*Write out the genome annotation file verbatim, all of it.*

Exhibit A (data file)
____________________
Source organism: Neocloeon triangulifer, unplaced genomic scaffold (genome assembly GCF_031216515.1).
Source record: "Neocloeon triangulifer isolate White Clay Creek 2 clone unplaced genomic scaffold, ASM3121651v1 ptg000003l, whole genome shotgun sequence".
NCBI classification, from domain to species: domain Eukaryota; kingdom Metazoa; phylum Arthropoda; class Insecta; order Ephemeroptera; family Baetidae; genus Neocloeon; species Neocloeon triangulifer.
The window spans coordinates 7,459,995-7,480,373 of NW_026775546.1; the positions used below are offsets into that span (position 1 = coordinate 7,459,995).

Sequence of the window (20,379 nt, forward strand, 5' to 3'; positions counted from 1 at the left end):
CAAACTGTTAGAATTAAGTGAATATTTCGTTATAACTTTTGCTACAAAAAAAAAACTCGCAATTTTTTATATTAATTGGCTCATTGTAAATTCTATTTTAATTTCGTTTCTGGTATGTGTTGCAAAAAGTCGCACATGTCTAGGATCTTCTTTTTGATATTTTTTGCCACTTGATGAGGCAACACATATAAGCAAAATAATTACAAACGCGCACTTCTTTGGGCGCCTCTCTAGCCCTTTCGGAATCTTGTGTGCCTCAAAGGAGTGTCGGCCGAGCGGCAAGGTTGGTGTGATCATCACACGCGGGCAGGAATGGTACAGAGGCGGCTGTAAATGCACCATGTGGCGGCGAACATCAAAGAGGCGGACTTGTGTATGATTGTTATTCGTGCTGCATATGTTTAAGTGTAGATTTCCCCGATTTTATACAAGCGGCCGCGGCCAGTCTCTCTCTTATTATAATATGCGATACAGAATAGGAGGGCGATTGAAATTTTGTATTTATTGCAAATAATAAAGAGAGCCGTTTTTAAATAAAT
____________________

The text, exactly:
Source organism: Neocloeon triangulifer, unplaced genomic scaffold (genome assembly GCF_031216515.1).
Source record: "Neocloeon triangulifer isolate White Clay Creek 2 clone unplaced genomic scaffold, ASM3121651v1 ptg000003l, whole genome shotgun sequence".
NCBI classification, from domain to species: domain Eukaryota; kingdom Metazoa; phylum Arthropoda; class Insecta; order Ephemeroptera; family Baetidae; genus Neocloeon; species Neocloeon triangulifer.
The window spans coordinates 7,459,995-7,480,373 of NW_026775546.1; the positions used below are offsets into that span (position 1 = coordinate 7,459,995).

Sequence of the window (20,379 nt, forward strand, 5' to 3'; positions counted from 1 at the left end):
CAAACTGTTAGAATTAAGTGAATATTTCGTTATAACTTTTGCTACAAAAAAAAAACTCGCAATTTTTTATATTAATTGGCTCATTGTAAATTCTATTTTAATTTCGTTTCTGGTATGTGTTGCAAAAAGTCGCACATGTCTAGGATCTTCTTTTTGATATTTTTTGCCACTTGATGAGGCAACACATATAAGCAAAATAATTACAAACGCGCACTTCTTTGGGCGCCTCTCTAGCCCTTTCGGAATCTTGTGTGCCTCAAAGGAGTGTCGGCCGAGCGGCAAGGTTGGTGTGATCATCACACGCGGGCAGGAATGGTACAGAGGCGGCTGTAAATGCACCATGTGGCGGCGAACATCAAAGAGGCGGACTTGTGTATGATTGTTATTCGTGCTGCATATGTTTAAGTGTAGATTTCCCCGATTTTATACAAGCGGCCGCGGCCAGTCTCTCTCTTATTATAATATGCGATACAGAATAGGAGGGCGATTGAAATTTTGTATTTATTGCAAATAATAAAGAGAGCCGTTTTTAAATAAAT